A PhD studentship is available to study organelle dynamics during cell
division in the Arabidopsis root. If any of you have or know of
students who might be interested in this, would you please bring it to
their attention. Details are below. The full project description and
application procedure can be found on the Oxford Brookes University
PhD Research Studentship: Organellar fate during cytokinesis
Supervisors: Dr John Runions, Prof Chris Hawes, Dr David Evans
Eligibility: Applicants require a good Honours degree (2.1 or
equivalent) and either have been educated to degree level through the
medium of English or have TOEFL 600 (250) / IELTS 7 or equivalent
Value p.a. £11,500 bursary, & fees
Closing Date: 21st May
Interviews will be held on either June 6th, 7th or 8th
Background: Little is known about the mechanisms that determine
organellar fate during cytokinesis. As cells enter mitosis, the
nuclear envelope breaks down and rearrangements occur in the structure
of the cytoskeleton and endoplasmic reticulum (ER). In addition, Golgi
bodies, peroxisomes and mitochondria must re-duplicate so that
daughter cells are equally partitioned. We have in place techniques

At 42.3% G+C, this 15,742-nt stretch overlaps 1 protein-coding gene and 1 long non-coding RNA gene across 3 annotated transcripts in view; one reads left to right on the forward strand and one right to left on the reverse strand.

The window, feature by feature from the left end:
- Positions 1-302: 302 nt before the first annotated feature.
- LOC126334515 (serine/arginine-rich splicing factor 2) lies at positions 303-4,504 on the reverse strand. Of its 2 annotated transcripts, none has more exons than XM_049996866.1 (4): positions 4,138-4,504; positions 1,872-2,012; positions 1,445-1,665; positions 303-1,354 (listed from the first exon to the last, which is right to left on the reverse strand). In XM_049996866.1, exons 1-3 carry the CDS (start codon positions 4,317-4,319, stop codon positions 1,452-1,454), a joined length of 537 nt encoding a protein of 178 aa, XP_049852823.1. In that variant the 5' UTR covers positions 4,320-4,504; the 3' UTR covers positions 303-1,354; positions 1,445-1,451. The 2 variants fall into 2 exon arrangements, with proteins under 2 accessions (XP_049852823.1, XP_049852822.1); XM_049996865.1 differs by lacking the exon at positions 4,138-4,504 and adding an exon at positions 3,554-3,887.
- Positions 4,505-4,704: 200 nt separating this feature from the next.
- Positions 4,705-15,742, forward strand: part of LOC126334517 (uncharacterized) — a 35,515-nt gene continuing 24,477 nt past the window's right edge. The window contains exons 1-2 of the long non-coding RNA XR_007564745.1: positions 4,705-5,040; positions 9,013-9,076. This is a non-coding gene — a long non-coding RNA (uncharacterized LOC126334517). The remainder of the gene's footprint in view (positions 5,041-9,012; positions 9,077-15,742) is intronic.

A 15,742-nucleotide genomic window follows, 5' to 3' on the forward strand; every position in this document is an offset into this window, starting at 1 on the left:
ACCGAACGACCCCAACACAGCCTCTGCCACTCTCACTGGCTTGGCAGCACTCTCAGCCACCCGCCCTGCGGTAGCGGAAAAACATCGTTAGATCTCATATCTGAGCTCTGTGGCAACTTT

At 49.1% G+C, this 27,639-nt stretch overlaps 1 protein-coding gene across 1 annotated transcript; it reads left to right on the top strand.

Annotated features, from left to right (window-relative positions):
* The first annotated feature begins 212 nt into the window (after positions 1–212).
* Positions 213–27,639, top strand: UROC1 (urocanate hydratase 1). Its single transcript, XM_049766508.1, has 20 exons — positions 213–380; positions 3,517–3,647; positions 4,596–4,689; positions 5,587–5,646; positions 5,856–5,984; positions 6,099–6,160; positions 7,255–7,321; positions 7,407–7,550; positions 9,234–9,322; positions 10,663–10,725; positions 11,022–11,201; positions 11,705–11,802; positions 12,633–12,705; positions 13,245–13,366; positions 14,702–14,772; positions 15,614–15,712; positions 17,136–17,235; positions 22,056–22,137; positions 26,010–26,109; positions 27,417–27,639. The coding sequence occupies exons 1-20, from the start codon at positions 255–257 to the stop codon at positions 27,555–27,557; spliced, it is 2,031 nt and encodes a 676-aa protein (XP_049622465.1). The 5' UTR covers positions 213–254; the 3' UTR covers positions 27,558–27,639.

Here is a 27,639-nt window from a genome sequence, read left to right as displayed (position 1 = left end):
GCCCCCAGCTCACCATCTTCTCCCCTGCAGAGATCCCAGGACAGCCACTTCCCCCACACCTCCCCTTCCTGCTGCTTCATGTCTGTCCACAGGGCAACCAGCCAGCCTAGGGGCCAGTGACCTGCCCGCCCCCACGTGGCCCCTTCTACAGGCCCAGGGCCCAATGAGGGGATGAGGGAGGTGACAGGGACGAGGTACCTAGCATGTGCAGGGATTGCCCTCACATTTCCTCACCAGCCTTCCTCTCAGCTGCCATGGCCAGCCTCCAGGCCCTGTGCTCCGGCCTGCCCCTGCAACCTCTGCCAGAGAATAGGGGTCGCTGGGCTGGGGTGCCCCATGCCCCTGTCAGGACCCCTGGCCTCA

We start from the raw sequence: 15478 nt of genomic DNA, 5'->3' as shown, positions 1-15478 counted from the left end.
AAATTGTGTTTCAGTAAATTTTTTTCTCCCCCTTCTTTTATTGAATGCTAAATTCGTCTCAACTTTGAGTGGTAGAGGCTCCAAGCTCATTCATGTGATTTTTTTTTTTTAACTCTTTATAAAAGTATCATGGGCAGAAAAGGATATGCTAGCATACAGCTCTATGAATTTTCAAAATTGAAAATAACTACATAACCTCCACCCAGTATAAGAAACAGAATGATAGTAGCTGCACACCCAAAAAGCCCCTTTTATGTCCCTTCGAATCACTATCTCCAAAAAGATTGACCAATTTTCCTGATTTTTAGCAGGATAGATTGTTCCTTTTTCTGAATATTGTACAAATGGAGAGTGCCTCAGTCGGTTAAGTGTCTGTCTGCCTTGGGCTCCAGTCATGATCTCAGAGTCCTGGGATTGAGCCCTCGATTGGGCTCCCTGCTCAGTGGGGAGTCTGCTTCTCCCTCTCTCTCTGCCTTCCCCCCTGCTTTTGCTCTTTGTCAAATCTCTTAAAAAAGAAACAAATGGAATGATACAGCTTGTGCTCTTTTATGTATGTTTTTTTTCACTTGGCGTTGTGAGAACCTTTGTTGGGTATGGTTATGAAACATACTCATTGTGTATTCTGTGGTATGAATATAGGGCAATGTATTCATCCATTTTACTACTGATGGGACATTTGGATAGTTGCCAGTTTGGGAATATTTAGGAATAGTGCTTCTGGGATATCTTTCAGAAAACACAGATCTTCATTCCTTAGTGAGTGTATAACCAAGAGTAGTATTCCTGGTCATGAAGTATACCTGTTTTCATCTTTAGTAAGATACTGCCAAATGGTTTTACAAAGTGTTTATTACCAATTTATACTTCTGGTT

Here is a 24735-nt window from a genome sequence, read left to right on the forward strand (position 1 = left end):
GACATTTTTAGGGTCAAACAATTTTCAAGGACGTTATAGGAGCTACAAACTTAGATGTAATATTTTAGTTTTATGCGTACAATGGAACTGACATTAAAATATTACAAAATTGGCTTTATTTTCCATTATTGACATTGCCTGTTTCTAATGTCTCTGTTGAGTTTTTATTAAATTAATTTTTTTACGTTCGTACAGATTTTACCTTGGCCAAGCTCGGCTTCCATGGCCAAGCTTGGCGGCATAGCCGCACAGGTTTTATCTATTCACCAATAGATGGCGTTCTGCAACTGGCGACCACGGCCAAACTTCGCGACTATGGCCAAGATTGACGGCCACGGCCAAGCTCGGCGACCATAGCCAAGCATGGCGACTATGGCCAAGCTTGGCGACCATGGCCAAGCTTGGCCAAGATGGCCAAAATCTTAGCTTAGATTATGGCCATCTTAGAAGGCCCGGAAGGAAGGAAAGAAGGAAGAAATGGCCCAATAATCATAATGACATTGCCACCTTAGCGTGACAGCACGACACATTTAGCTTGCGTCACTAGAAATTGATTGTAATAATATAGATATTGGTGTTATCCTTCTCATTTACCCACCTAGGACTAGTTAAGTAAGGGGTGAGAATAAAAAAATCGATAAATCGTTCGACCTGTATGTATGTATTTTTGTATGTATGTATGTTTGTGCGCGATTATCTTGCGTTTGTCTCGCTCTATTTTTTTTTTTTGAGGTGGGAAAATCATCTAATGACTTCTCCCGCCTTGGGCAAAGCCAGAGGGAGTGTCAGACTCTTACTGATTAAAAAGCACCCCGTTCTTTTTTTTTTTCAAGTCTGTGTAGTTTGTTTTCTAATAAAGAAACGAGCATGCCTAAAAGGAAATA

for studying cell divisions at high resolution in a developmental
context. The arabidopsis root meristem is an ideal system in which to
study cell division in situ. Fluorescent protein marking of organelles
combined with confocal microscopy and image analysis of tissue 3D/4D
reconstructions will enable us to answer a number of questions about
organelle behaviour in the cell division zone. For example, i) what
role does the ER play in cell plate and nuclear envelope formation,
and ii) when do Golgi bodies re-duplicate and how are they partitioned
between daughter cells?
1) Cytokinesis in wild-type roots. Arabidopsis roots are ideal for
imaging when grown in coverslip-bottomed containers as they remain
healthy and continue to grow during observation. The student will
first learn high resolution live-cell imaging techniques by studying
cytokinesis in arabidopsis roots that have been stably transformed
with H2B-YFP which is a histone marker (Kurup et al, 2006) (fig.1).
This marker allows observation of nuclei during prophase and of
chromatin during other phases of the cell cycle. Co-Supervisor's
laboratories have fluorescent markers for other organelles. These will
be co-transformed into the nuclear-marking line in appropriate
combinations to describe the dynamics and disappearance / reappearance
of organelles during the cell cycle. We will concentrate on behaviour
of the ER, nuclear envelope and Golgi bodies during this phase. We
will use a cyclin marker that indicates entry into metaphase prior to
chromatin condensation for ease of targeting about-to-divide cells in
2) Photoactivation of organelles during mitosis. JR has developed a
technique for monitoring organelle development and dynamics using
photoactivatible fluorescent protein marking (Runions et al., 2006).
This technique utilises the short wavelength laser of the confocal
microscope system to either switch fluorescent proteins on or to